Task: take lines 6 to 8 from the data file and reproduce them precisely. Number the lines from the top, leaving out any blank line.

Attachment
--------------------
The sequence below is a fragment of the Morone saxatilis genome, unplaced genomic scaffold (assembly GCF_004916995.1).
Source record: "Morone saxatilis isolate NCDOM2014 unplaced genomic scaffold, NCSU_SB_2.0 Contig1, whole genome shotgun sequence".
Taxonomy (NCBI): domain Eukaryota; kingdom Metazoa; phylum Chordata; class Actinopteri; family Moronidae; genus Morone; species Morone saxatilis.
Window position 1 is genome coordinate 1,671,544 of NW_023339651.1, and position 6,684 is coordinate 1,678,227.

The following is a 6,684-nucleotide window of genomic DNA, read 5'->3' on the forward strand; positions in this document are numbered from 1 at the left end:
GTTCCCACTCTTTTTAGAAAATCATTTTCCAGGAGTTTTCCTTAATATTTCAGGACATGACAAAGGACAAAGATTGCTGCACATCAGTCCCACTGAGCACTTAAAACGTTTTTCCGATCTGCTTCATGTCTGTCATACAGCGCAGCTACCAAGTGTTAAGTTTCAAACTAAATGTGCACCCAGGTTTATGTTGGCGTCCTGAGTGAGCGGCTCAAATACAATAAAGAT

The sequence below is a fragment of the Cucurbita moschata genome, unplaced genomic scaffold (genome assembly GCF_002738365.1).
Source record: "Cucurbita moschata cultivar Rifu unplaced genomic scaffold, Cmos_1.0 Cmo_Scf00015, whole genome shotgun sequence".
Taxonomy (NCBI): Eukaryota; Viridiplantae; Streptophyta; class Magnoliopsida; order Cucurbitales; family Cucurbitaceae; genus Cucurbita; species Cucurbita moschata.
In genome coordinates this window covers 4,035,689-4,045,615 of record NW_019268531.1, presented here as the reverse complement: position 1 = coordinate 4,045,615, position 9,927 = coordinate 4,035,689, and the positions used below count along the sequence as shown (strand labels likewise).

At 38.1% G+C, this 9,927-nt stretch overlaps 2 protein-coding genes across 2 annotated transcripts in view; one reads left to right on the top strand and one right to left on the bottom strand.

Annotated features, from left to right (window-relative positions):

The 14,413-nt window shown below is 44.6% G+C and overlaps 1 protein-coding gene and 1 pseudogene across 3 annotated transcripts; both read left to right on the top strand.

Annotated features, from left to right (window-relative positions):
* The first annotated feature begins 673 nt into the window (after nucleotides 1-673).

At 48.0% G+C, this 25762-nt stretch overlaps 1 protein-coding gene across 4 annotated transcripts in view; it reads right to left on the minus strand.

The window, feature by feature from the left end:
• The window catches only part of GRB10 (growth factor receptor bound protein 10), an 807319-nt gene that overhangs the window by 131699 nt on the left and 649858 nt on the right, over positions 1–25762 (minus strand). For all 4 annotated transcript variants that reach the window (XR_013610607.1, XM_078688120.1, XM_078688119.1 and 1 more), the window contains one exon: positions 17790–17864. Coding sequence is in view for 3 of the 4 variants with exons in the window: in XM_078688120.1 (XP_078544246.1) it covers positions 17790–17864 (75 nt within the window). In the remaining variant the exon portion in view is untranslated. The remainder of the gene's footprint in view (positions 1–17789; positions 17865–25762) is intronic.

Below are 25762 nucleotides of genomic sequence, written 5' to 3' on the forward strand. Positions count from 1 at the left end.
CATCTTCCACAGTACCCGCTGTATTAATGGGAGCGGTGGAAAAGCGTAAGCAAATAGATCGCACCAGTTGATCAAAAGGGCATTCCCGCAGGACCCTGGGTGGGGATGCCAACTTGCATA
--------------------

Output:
GTTCCCACTCTTTTTAGAAAATCATTTTCCAGGAGTTTTCCTTAATATTTCAGGACATGACAAAGGACAAAGATTGCTGCACATCAGTCCCACTGAGCACTTAAAACGTTTTTCCGATCTGCTTCATGTCTGTCATACAGCGCAGCTACCAAGTGTTAAGTTTCAAACTAAATGTGCACCCAGGTTTATGTTGGCGTCCTGAGTGAGCGGCTCAAATACAATAAAGAT

The sequence below is a fragment of the Cucurbita moschata genome, unplaced genomic scaffold (genome assembly GCF_002738365.1).
Source record: "Cucurbita moschata cultivar Rifu unplaced genomic scaffold, Cmos_1.0 Cmo_Scf00015, whole genome shotgun sequence".